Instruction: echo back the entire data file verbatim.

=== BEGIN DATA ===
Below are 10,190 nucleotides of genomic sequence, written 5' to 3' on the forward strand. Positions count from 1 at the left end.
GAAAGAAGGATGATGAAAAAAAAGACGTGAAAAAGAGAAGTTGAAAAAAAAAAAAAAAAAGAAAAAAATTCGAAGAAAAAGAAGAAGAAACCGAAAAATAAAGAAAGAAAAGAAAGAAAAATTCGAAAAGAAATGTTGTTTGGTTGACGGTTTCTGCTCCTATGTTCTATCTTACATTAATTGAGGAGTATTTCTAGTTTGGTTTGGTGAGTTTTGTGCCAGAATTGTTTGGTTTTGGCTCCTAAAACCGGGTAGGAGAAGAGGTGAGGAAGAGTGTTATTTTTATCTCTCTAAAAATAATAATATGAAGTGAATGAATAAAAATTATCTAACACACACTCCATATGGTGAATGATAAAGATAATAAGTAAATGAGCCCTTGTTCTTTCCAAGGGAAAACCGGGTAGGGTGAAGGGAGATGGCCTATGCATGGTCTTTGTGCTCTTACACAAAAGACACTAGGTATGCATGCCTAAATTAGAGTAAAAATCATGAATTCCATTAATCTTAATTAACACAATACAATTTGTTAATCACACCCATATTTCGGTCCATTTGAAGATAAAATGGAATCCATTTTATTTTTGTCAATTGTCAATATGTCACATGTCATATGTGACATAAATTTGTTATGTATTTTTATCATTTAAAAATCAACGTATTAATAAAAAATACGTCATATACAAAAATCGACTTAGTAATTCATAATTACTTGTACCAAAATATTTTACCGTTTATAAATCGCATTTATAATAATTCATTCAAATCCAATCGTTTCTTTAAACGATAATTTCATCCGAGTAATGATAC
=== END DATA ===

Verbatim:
Below are 10,190 nucleotides of genomic sequence, written 5' to 3' on the forward strand. Positions count from 1 at the left end.
GAAAGAAGGATGATGAAAAAAAAGACGTGAAAAAGAGAAGTTGAAAAAAAAAAAAAAAAAGAAAAAAATTCGAAGAAAAAGAAGAAGAAACCGAAAAATAAAGAAAGAAAAGAAAGAAAAATTCGAAAAGAAATGTTGTTTGGTTGACGGTTTCTGCTCCTATGTTCTATCTTACATTAATTGAGGAGTATTTCTAGTTTGGTTTGGTGAGTTTTGTGCCAGAATTGTTTGGTTTTGGCTCCTAAAACCGGGTAGGAGAAGAGGTGAGGAAGAGTGTTATTTTTATCTCTCTAAAAATAATAATATGAAGTGAATGAATAAAAATTATCTAACACACACTCCATATGGTGAATGATAAAGATAATAAGTAAATGAGCCCTTGTTCTTTCCAAGGGAAAACCGGGTAGGGTGAAGGGAGATGGCCTATGCATGGTCTTTGTGCTCTTACACAAAAGACACTAGGTATGCATGCCTAAATTAGAGTAAAAATCATGAATTCCATTAATCTTAATTAACACAATACAATTTGTTAATCACACCCATATTTCGGTCCATTTGAAGATAAAATGGAATCCATTTTATTTTTGTCAATTGTCAATATGTCACATGTCATATGTGACATAAATTTGTTATGTATTTTTATCATTTAAAAATCAACGTATTAATAAAAAATACGTCATATACAAAAATCGACTTAGTAATTCATAATTACTTGTACCAAAATATTTTACCGTTTATAAATCGCATTTATAATAATTCATTCAAATCCAATCGTTTCTTTAAACGATAATTTCATCCGAGTAATGATAC